A little back story: I was blessed with a wonderful Home Ec. teacher in high school, Mrs. Crawford. She took many young girls under her wings. I learned to make garments to near perfection under Mrs. Crawford’s eagle eye, lining wool dresses and suits for which I won a Make It With Wool Award. Years later, when I decided to make a baby quilt for a friend, I gave no thought to the fact that quilt making is somewhat different than garment making. That first machine pieced log cabin baby quilt I made had ruffles, which were not part of the pattern. The borders did not fit. It was a mess and I was both bewildered and embarrassed. What did I do wrong? I used garment sewing techniques, easing and stretching and Brand X thread.

I decided to either quit making quilts or figure out how to make pieces fit flat. I worked on more accurate cutting and stitching, and I discovered Presencia Thread on my first visit to Houston Quilt Market. Previously, I thought thread was thread. However, Presencia begins with the very best 100% long staple Egyptian cotton. Their 40, 50, and 60 weight threads are all 3-ply, which means that the finest of the three, the 60 weight, is both very strong and helps promote accuracy by not taking up an extra thread when machine stitching. I love using ecru or medium gray for machine piecing. Presencia is also virtually lint-free, which both my machines and I like. The 60 weight is both so fine and strong, and comes in so many colors, that my hand applique stitches are invisible.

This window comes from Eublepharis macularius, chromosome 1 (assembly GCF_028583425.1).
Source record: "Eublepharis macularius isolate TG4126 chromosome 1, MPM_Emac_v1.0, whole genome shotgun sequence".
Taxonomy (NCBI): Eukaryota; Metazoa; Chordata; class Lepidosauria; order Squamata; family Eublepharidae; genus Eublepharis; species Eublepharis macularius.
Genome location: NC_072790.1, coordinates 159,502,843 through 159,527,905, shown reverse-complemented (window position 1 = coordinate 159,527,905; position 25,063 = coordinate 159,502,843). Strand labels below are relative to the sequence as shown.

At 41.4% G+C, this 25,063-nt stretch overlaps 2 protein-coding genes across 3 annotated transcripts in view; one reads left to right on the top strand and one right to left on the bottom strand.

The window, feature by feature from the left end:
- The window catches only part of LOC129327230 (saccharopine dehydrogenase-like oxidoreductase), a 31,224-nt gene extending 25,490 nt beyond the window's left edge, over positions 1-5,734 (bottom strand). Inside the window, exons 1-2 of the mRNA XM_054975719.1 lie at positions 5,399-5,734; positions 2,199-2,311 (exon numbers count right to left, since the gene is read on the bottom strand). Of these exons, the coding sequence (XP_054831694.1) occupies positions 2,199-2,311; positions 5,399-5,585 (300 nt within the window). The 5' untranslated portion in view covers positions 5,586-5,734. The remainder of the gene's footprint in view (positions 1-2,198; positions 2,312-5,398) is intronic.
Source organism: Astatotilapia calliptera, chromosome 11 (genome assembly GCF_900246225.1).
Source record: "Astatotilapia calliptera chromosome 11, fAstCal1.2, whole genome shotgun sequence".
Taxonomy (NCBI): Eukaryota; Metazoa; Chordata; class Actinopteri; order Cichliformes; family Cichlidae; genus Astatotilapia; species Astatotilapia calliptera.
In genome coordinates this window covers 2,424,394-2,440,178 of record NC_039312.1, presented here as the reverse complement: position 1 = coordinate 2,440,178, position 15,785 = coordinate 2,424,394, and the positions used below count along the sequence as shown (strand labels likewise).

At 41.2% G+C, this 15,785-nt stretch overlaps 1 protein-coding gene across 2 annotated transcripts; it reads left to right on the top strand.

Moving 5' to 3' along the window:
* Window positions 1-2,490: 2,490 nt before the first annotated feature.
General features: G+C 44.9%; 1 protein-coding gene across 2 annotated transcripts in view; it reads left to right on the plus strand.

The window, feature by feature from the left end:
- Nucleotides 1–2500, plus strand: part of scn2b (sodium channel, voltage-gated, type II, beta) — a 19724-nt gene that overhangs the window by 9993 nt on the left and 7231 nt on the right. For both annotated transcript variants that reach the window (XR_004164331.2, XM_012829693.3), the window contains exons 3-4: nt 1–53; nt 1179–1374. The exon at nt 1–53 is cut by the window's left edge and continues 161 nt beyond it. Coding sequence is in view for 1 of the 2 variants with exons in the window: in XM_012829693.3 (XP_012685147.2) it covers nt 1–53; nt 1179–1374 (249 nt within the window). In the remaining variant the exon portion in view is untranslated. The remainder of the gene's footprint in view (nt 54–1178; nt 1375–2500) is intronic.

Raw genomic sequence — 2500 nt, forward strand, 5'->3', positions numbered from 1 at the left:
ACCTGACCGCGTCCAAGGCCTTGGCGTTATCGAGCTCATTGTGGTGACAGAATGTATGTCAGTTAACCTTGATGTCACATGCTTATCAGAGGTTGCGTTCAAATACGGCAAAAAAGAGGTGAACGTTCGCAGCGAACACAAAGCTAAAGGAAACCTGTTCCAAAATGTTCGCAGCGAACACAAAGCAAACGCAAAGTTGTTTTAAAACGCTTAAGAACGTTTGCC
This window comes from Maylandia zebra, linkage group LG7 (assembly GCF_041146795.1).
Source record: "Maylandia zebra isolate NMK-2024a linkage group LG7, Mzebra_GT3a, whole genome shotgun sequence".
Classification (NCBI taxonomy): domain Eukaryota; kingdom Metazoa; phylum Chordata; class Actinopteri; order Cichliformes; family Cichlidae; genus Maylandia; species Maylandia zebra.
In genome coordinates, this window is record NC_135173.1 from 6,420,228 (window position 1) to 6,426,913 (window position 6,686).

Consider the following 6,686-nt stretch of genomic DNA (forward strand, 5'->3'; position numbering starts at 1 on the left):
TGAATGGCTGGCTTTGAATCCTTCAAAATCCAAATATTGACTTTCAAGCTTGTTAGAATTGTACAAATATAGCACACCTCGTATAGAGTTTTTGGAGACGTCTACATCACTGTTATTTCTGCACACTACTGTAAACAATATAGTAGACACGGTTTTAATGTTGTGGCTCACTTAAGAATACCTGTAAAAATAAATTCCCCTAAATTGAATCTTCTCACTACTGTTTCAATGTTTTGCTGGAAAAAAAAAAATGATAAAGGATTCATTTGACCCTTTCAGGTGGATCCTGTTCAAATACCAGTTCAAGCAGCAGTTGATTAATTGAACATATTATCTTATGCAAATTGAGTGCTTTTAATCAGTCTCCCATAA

The Presencia 60 weight is so fine it makes hand stitches virtually invisible!

I am so looking forward to beginning my new scrap-and-stash quilt. Sammye said that she did not have to purchase any fabrics for her quilt by using her scraps. We’ll see how that works for me. It will be a win/win situation regardless. If I use up all of my scraps, whether or not I dig into my stash, I still may need some quilt shop shopping therapy and a new Big Chief Tablet.

Happy stitching,

Judy Moore Pullen

UFO’s Anyone??

UFO’s Anyone??

By Judy Moore Pullen

In preparation for having a friend come to my studio to work on a baby quilt, I realized that there was very little room for one more sewing machine or person to work. My organizing system is that of “stacking.” Floor space is limited in my back-of-the-garage sewing studio. Partitioned off from the garage, it is warmed in the winter and cooled in the heat of our Texas summers, light filters in from French door windows, but square footage is limited. I have petitioned my dear husband to build a barndominium that would provide living space for us, as well as a place for our toys, a workshop for him to paint barn quilt blocks, and more floor space to better organize my work. So far, his answer is “No.” He also added that we are too old…